If we’re being honest, Thanksgiving is definitely an adult’s idea of a holiday: watching football and parades, eating until we’re stuffed, reflecting on gratitude, and sneaking in an afternoon nap. Heaven, right? But with no presents, fireworks, or snowball fights, Thanksgiving for kids can be a little underwhelming.
Thankfully, all it takes to change that is a little imagination, and we’ve got ideas to make this Thanksgiving memorable and fun for your kids. Here are eight easy activities to get kids in the Thanksgiving spirit and keep them busy and engaged on the big day.
A little box and a few index cards are all you’ll need for this simple yet meaningful activity. Each day leading up to Thanksgiving, have kids name or write one thing they’re thankful for, and then read them together over Thanksgiving dinner. You’re bound to end up with a few silly answers that make for great keepsakes! Add to the fun by letting kids decorate the box.
Leaf rubbing is a classic kid activity that’s educational (hello, vascular system) and nearly free. Place a leaf under a blank piece of paper and have the kids rub over it with a fall-colored crayon until they can see the entire outline of the leaf on the paper. The only downside? It doesn’t last very long.
Stretch out the fun by letting kids collect their own leaves in the yard. After they’ve completed their leaf rubbings, they can carefully cut around each one and tape it to a streamer or ribbon. They’ll love hanging up their DIY fall decorations in their room.
When it comes to simple, engaging play for toddlers, sensory bins are where it’s at. Fill the bins with whatever Thanksgiving-related items you think your child will find interesting to touch, shake, or smell. Small pumpkins are cheap and fun to splash in bins of water; spice jars or freezer bags filled with popcorn kernels are great for shaking; and crunchy autumn leaves are always a hit. Sensory bins can get messy, so take this activity outside or keep it tidy in the bins of a kid-sized crafting table.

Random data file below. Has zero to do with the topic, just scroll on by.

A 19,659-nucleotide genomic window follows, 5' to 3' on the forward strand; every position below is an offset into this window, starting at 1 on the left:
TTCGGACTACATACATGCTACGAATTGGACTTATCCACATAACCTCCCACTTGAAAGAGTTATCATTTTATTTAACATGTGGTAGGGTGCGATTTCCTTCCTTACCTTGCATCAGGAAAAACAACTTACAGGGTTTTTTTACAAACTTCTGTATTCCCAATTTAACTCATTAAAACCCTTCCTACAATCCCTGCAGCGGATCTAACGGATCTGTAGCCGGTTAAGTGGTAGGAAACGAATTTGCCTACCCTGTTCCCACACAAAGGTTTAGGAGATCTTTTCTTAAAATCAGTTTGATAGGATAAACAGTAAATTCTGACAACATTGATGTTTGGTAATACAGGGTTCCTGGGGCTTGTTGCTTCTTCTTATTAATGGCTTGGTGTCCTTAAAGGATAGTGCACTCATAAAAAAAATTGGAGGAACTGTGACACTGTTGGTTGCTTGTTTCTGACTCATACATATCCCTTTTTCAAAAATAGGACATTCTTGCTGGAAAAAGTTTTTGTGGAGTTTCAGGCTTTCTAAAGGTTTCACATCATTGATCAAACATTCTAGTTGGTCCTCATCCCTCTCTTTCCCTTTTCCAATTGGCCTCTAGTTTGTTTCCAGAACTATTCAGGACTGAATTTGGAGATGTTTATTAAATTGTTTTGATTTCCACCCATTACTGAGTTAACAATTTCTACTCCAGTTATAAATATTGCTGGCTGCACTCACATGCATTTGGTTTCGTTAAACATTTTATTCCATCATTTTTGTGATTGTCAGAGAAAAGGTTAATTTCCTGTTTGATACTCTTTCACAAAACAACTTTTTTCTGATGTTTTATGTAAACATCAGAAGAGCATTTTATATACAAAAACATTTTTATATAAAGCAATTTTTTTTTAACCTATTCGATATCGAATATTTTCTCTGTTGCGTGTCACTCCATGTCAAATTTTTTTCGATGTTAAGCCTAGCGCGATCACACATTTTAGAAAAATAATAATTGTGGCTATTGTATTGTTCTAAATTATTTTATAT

With a few tweaks, this one works well for toddlers as well as the older kids in your family. You’ll need some large crafting feathers and styrofoam crafting balls. The fine motor challenge of pushing the feather into the styrofoam will keep younger kiddos engaged while you work on the real turkey. For older kids, throw in a few extra crafting supplies so that they can create a centerpiece-worthy turkey (paint, googly eyes, construction paper for beaks and waddles, and pipe cleaners for feet).
If your tiny toddler doesn’t have the strength or dexterity to push feathers into styrofoam yet, swap out the balls for a toilet paper roll. Use a pencil or hole puncher to add holes for the feathers on one end and create your turkey face on the other.
Your kitchen will be going full steam Thanksgiving morning, so it’s only natural that the play kitchen will be too. Kids will love mimicking your special Thanksgiving meals, so in addition to their usual pretend cookware and pretend food, set them up with a few extra goodies to make their own pretend Thanksgiving meals.
If you have any turkey crafts lying around, repurpose them by putting them in the play oven. Provide a small baking sheet or bowl and some clean veggie scraps for them to add to the “pan.” Throw in the right playdough colors to make pumpkin pie, rolls, and some cranberry sauce, and they can “cook” up their own Thanksgiving spread.
No, we’re not crazy. We know the littles probably aren’t up to basting a turkey, but there are plenty of small tasks they can help with. From rinsing cranberries to measuring French onion straws to stirring green beans, let them get involved however they can – they just might be extra thankful for the dish they helped create.
The kids’ table will be looking fly this year (pun intended) with this spin on the classic paper plate turkeys. Help kids trace the outline of the plates they’ll use onto a placemat-sized piece of construction paper or poster board. Provide some crafting feathers and a glue stick to let them create a turkey tail around the outline of the plate. Come dinner time, their plate full of turkey will look like a turkey too.
When you’re too stuffed to move, a nice game of Pictionary is the perfect post-dinner activity for the family to do together. Write a list of Thanksgiving-themed words (or pictures for pre-readers) and throw them in a hat, tailoring the level of difficulty to your kids’ ages. Set up the kids’ art easel in the living room and have fun.